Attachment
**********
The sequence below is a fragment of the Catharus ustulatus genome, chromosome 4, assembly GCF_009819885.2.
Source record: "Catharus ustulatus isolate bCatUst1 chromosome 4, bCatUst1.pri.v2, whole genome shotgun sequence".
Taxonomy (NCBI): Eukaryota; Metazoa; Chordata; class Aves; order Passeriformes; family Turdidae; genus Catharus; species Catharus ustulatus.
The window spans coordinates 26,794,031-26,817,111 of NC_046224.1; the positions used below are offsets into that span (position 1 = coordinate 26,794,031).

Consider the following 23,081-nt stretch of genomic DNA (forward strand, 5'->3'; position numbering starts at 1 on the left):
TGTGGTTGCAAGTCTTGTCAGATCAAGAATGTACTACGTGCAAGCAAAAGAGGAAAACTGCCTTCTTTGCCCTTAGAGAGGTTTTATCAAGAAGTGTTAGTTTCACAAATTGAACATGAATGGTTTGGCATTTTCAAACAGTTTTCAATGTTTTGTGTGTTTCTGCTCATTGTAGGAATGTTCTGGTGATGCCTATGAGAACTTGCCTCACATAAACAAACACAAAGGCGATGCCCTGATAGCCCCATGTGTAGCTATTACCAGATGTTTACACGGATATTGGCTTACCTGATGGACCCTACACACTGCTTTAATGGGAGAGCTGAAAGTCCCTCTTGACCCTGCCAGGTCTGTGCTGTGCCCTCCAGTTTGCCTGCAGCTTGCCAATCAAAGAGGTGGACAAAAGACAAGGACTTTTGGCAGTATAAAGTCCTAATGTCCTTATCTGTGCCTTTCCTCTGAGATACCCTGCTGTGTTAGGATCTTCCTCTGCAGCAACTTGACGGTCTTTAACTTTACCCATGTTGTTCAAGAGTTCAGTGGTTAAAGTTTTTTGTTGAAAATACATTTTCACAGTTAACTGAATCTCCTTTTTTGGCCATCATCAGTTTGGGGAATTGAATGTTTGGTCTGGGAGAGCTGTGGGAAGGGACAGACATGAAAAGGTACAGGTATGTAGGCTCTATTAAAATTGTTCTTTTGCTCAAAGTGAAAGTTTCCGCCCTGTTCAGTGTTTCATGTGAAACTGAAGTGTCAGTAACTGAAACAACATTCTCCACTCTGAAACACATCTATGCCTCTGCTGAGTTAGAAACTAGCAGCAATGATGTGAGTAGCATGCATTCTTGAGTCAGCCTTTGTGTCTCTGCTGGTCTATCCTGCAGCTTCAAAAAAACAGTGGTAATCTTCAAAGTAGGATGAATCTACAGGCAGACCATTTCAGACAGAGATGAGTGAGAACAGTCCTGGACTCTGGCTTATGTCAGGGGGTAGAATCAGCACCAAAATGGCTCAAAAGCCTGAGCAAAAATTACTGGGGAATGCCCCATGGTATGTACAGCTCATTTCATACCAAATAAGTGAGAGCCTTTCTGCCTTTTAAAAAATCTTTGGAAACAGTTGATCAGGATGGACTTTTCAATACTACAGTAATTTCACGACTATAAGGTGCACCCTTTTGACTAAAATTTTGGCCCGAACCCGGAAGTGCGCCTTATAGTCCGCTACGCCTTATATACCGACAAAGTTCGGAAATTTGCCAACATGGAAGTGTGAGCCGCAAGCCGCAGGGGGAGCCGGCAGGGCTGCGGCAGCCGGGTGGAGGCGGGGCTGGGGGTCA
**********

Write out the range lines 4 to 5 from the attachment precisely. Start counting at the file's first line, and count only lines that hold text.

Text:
The window spans coordinates 26,794,031-26,817,111 of NC_046224.1; the positions used below are offsets into that span (position 1 = coordinate 26,794,031).

Consider the following 23,081-nt stretch of genomic DNA (forward strand, 5'->3'; position numbering starts at 1 on the left):